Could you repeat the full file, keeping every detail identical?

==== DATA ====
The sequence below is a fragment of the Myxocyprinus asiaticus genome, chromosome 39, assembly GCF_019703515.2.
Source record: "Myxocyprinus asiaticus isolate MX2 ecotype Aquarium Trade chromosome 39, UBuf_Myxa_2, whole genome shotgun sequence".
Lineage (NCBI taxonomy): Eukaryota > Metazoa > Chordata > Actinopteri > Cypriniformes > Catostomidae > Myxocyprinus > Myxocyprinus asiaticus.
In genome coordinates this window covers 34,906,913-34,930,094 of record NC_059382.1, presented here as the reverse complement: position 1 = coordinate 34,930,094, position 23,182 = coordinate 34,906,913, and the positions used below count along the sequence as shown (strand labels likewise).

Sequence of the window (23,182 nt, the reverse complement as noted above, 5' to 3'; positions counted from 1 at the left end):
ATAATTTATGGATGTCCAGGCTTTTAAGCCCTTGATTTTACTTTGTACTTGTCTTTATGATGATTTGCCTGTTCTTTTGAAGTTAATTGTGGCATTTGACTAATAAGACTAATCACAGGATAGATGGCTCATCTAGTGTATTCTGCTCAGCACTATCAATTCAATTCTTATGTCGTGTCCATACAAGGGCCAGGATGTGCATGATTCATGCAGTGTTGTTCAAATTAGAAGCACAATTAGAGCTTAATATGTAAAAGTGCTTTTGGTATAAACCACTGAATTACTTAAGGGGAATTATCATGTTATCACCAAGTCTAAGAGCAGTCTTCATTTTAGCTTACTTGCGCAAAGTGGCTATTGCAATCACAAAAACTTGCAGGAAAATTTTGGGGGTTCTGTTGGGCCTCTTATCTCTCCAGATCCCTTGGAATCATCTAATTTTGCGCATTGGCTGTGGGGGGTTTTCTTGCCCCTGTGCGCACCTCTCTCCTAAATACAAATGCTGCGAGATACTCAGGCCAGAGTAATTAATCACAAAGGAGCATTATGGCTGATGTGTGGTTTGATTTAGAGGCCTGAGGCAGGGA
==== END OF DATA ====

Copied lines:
The sequence below is a fragment of the Myxocyprinus asiaticus genome, chromosome 39, assembly GCF_019703515.2.
Source record: "Myxocyprinus asiaticus isolate MX2 ecotype Aquarium Trade chromosome 39, UBuf_Myxa_2, whole genome shotgun sequence".
Lineage (NCBI taxonomy): Eukaryota > Metazoa > Chordata > Actinopteri > Cypriniformes > Catostomidae > Myxocyprinus > Myxocyprinus asiaticus.
In genome coordinates this window covers 34,906,913-34,930,094 of record NC_059382.1, presented here as the reverse complement: position 1 = coordinate 34,930,094, position 23,182 = coordinate 34,906,913, and the positions used below count along the sequence as shown (strand labels likewise).

Sequence of the window (23,182 nt, the reverse complement as noted above, 5' to 3'; positions counted from 1 at the left end):
ATAATTTATGGATGTCCAGGCTTTTAAGCCCTTGATTTTACTTTGTACTTGTCTTTATGATGATTTGCCTGTTCTTTTGAAGTTAATTGTGGCATTTGACTAATAAGACTAATCACAGGATAGATGGCTCATCTAGTGTATTCTGCTCAGCACTATCAATTCAATTCTTATGTCGTGTCCATACAAGGGCCAGGATGTGCATGATTCATGCAGTGTTGTTCAAATTAGAAGCACAATTAGAGCTTAATATGTAAAAGTGCTTTTGGTATAAACCACTGAATTACTTAAGGGGAATTATCATGTTATCACCAAGTCTAAGAGCAGTCTTCATTTTAGCTTACTTGCGCAAAGTGGCTATTGCAATCACAAAAACTTGCAGGAAAATTTTGGGGGTTCTGTTGGGCCTCTTATCTCTCCAGATCCCTTGGAATCATCTAATTTTGCGCATTGGCTGTGGGGGGTTTTCTTGCCCCTGTGCGCACCTCTCTCCTAAATACAAATGCTGCGAGATACTCAGGCCAGAGTAATTAATCACAAAGGAGCATTATGGCTGATGTGTGGTTTGATTTAGAGGCCTGAGGCAGGGA